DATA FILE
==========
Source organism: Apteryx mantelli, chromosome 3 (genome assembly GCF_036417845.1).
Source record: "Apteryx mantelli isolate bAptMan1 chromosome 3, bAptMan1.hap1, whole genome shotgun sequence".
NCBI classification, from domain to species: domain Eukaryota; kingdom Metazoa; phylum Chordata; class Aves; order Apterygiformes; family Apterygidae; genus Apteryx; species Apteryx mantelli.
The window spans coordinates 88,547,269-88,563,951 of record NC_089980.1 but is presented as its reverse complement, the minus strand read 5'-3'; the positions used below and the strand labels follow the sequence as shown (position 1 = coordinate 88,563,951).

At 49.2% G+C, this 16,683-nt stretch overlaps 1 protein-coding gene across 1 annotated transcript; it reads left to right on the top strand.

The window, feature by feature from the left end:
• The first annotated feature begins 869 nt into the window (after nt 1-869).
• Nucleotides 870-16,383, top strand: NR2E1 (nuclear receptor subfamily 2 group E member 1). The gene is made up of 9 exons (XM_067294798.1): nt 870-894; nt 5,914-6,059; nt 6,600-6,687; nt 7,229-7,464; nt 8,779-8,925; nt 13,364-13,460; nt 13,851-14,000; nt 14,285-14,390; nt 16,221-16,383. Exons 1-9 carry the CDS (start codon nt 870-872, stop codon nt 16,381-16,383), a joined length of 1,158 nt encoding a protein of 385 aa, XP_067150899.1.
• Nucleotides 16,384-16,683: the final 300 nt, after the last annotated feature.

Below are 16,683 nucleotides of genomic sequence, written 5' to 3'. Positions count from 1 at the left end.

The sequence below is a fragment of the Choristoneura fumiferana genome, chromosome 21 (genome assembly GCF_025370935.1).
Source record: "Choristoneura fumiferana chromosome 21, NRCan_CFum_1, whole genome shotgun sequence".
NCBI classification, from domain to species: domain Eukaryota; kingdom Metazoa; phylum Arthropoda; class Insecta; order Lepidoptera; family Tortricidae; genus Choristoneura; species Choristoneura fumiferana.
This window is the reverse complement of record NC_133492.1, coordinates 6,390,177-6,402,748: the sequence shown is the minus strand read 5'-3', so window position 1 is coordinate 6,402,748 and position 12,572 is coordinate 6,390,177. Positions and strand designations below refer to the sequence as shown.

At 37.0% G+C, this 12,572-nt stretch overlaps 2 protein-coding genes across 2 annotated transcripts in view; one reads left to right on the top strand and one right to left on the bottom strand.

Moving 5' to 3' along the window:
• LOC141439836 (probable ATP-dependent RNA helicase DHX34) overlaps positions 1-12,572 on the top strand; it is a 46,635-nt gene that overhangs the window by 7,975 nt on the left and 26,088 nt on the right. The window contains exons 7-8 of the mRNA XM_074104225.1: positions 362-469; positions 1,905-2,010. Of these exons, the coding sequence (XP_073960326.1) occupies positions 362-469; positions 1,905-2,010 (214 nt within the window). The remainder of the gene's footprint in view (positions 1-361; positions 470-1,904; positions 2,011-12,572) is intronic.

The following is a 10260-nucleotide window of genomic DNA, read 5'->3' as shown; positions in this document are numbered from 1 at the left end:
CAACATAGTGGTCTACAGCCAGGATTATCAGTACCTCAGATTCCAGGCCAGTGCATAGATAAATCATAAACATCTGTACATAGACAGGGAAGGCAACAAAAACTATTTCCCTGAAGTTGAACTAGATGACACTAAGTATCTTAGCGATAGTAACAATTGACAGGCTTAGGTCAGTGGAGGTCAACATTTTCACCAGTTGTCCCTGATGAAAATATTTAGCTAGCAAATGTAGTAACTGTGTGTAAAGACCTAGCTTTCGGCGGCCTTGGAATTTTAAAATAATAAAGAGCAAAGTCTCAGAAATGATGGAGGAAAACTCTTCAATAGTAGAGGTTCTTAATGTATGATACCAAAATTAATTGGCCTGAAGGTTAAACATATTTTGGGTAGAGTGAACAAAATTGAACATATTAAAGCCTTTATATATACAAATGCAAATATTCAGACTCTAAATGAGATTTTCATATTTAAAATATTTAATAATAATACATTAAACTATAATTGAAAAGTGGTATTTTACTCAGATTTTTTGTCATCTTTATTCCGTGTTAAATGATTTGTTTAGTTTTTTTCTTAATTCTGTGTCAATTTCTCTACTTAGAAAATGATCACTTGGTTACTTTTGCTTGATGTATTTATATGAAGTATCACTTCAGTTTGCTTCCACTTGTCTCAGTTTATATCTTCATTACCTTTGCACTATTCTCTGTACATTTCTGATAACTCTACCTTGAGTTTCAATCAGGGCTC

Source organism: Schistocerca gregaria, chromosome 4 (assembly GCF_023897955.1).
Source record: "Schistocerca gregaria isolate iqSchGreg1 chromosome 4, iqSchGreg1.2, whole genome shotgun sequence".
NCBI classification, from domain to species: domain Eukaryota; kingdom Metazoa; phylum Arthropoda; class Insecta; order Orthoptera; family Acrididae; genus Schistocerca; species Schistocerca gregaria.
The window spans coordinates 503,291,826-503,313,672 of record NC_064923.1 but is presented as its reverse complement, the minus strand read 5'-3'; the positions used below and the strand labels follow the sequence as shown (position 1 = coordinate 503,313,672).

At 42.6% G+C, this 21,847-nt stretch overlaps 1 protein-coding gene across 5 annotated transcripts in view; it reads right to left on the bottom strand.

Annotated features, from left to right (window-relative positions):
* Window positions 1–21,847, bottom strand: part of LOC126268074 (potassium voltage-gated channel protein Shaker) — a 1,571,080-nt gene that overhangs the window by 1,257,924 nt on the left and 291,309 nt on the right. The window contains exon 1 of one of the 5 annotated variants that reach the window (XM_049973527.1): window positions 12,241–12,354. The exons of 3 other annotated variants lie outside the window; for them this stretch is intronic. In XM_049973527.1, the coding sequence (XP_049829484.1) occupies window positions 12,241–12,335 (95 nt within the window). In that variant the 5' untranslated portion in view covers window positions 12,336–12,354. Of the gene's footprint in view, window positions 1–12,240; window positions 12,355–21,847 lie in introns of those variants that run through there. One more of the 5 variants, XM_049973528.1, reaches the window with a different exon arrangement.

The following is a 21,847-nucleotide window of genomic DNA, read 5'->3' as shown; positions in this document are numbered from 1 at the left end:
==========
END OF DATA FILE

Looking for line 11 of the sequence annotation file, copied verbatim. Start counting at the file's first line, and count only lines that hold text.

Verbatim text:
The sequence below is a fragment of the Choristoneura fumiferana genome, chromosome 21 (genome assembly GCF_025370935.1).